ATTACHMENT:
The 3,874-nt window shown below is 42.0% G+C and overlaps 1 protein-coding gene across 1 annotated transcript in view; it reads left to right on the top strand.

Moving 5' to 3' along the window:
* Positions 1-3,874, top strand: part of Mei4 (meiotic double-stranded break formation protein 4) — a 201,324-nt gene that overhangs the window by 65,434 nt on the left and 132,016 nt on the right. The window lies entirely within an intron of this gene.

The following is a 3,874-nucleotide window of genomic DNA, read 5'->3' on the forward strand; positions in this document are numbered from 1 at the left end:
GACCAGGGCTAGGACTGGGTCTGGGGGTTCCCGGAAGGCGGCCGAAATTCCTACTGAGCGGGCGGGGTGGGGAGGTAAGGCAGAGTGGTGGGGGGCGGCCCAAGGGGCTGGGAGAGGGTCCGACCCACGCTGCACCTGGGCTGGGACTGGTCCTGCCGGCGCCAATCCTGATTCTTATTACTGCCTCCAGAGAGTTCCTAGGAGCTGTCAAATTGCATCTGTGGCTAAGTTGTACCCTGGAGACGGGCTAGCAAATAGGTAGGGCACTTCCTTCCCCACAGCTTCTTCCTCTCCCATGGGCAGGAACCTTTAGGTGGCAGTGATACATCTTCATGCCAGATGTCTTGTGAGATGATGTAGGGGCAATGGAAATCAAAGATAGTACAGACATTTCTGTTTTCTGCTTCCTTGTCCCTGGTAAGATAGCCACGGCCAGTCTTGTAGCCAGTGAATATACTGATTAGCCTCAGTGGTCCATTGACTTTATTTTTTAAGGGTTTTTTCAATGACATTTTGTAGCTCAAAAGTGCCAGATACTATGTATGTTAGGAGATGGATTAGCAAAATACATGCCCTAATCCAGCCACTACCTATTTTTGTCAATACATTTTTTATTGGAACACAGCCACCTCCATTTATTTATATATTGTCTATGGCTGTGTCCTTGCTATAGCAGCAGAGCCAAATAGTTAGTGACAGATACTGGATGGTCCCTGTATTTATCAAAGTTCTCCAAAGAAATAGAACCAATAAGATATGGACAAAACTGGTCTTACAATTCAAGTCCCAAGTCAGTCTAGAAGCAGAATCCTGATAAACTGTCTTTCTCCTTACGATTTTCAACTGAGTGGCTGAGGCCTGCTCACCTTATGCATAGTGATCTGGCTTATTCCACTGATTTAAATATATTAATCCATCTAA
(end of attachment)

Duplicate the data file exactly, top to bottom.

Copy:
The 3,874-nt window shown below is 42.0% G+C and overlaps 1 protein-coding gene across 1 annotated transcript in view; it reads left to right on the top strand.

Moving 5' to 3' along the window:
* Positions 1-3,874, top strand: part of Mei4 (meiotic double-stranded break formation protein 4) — a 201,324-nt gene that overhangs the window by 65,434 nt on the left and 132,016 nt on the right. The window lies entirely within an intron of this gene.

The following is a 3,874-nucleotide window of genomic DNA, read 5'->3' on the forward strand; positions in this document are numbered from 1 at the left end:
GACCAGGGCTAGGACTGGGTCTGGGGGTTCCCGGAAGGCGGCCGAAATTCCTACTGAGCGGGCGGGGTGGGGAGGTAAGGCAGAGTGGTGGGGGGCGGCCCAAGGGGCTGGGAGAGGGTCCGACCCACGCTGCACCTGGGCTGGGACTGGTCCTGCCGGCGCCAATCCTGATTCTTATTACTGCCTCCAGAGAGTTCCTAGGAGCTGTCAAATTGCATCTGTGGCTAAGTTGTACCCTGGAGACGGGCTAGCAAATAGGTAGGGCACTTCCTTCCCCACAGCTTCTTCCTCTCCCATGGGCAGGAACCTTTAGGTGGCAGTGATACATCTTCATGCCAGATGTCTTGTGAGATGATGTAGGGGCAATGGAAATCAAAGATAGTACAGACATTTCTGTTTTCTGCTTCCTTGTCCCTGGTAAGATAGCCACGGCCAGTCTTGTAGCCAGTGAATATACTGATTAGCCTCAGTGGTCCATTGACTTTATTTTTTAAGGGTTTTTTCAATGACATTTTGTAGCTCAAAAGTGCCAGATACTATGTATGTTAGGAGATGGATTAGCAAAATACATGCCCTAATCCAGCCACTACCTATTTTTGTCAATACATTTTTTATTGGAACACAGCCACCTCCATTTATTTATATATTGTCTATGGCTGTGTCCTTGCTATAGCAGCAGAGCCAAATAGTTAGTGACAGATACTGGATGGTCCCTGTATTTATCAAAGTTCTCCAAAGAAATAGAACCAATAAGATATGGACAAAACTGGTCTTACAATTCAAGTCCCAAGTCAGTCTAGAAGCAGAATCCTGATAAACTGTCTTTCTCCTTACGATTTTCAACTGAGTGGCTGAGGCCTGCTCACCTTATGCATAGTGATCTGGCTTATTCCACTGATTTAAATATATTAATCCATCTAA